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 Forum index » Advanced Topics » Puppy Derivatives
Puppy Family Tree
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darrelljon


Joined: 08 Apr 2007
Posts: 548

PostPosted: Tue 07 Aug 2007, 18:10    Post subject:  Puppy Family Tree
Subject description: Puplets Pedigree
 

I'm still not 100% clear on the pedigree of various Puppies and Puplets so I knocked up this family tree. I'm sure there are mistakes, please let me know what needs changing and I will produce a better one shortly.
PuppyFamilyTree.png
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WhoDo


Joined: 11 Jul 2006
Posts: 4441
Location: Lake Macquarie NSW Australia

PostPosted: Tue 07 Aug 2007, 18:56    Post subject: Re: Puppy Family Tree
Subject description: Puplets Pedigree
 

darrelljon wrote:
please let me know what needs changing and I will produce a better one shortly.

Hi darrelljon. Puppy 2.15CE alpha was based on 2.14, but subsequent versions were rebuilt from Unleashed as official versions. Therefore Puppy 2.15CE, in its final iteration, should sit in the mainstream between 2.14 and 2.16 as a full release.

Also Puppy 2.11 is missing from the mainstream. Some would classify it as the best Puppy of all in terms of stability, etc.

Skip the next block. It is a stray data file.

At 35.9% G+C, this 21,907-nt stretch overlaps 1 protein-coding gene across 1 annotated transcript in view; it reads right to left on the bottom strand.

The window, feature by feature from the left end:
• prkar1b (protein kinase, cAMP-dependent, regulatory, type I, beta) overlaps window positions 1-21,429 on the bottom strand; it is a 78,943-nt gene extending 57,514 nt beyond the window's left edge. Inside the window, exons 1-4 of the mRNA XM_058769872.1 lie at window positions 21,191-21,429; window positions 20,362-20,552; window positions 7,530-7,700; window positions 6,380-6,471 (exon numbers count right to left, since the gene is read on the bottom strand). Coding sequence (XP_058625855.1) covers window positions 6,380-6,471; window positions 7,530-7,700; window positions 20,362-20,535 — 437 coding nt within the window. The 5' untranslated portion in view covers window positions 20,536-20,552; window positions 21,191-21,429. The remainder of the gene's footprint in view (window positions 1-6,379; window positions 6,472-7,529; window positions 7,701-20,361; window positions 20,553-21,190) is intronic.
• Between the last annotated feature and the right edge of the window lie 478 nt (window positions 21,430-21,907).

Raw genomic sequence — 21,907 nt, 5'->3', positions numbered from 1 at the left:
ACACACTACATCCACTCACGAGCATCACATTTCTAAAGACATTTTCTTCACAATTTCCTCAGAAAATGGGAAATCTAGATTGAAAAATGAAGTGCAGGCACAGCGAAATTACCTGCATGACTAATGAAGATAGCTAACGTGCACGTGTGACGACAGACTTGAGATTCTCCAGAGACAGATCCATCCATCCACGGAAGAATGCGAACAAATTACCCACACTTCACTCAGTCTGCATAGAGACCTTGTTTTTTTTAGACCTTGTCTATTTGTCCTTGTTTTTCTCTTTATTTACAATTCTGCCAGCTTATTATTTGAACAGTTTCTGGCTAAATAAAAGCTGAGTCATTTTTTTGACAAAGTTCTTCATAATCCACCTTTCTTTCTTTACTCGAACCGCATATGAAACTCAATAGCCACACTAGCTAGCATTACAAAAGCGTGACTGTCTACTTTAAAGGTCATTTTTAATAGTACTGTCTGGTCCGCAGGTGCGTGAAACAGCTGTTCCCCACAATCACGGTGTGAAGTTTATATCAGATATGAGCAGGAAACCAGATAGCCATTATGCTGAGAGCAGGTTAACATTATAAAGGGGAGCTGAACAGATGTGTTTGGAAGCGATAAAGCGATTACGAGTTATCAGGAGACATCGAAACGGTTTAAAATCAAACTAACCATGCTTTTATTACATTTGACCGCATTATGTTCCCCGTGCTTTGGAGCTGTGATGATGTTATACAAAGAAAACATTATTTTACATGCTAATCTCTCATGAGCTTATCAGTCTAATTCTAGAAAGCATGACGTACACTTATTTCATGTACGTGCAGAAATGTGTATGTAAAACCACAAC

Hope that helps. Nice idea to explain Puppy's ancestry. Well done!

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Lobster
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PostPosted: Wed 08 Aug 2007, 01:44    Post subject:  

Very interesting chart.

1.09CE had an 'official' release number (space was created for it) It was based on 1.08r1

2.03 or 2.03CE also had an 'official' release number (it was basically Hacao translated from Vieitnamese into English)

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jcagle

Joined: 29 Sep 2005
Posts: 634

PostPosted: Wed 08 Aug 2007, 02:41    Post subject:  

Grafpup is currently at version 2.0, just so you know. I'm not sure what version of Puppy that Grafpup 2.0 is based on, really.
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bugman


Joined: 20 Dec 2005
Posts: 2131
Location: buffalo commons

PostPosted: Wed 08 Aug 2007, 08:10    Post subject:  

I have a dual-boot computer, using Puppy 1.07 and 2.15, neither of which are on your chart. I feel left out and sad...

[yes, mrs. bugman thinks i am a pain in the ass too]
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Lobster
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PostPosted: Wed 08 Aug 2007, 08:32    Post subject:  

Our news goes back to 2005 - with Puppy 1.04 - that might give some clues
http://puppylinux.org/wikka/July2005News

also check out the comments section here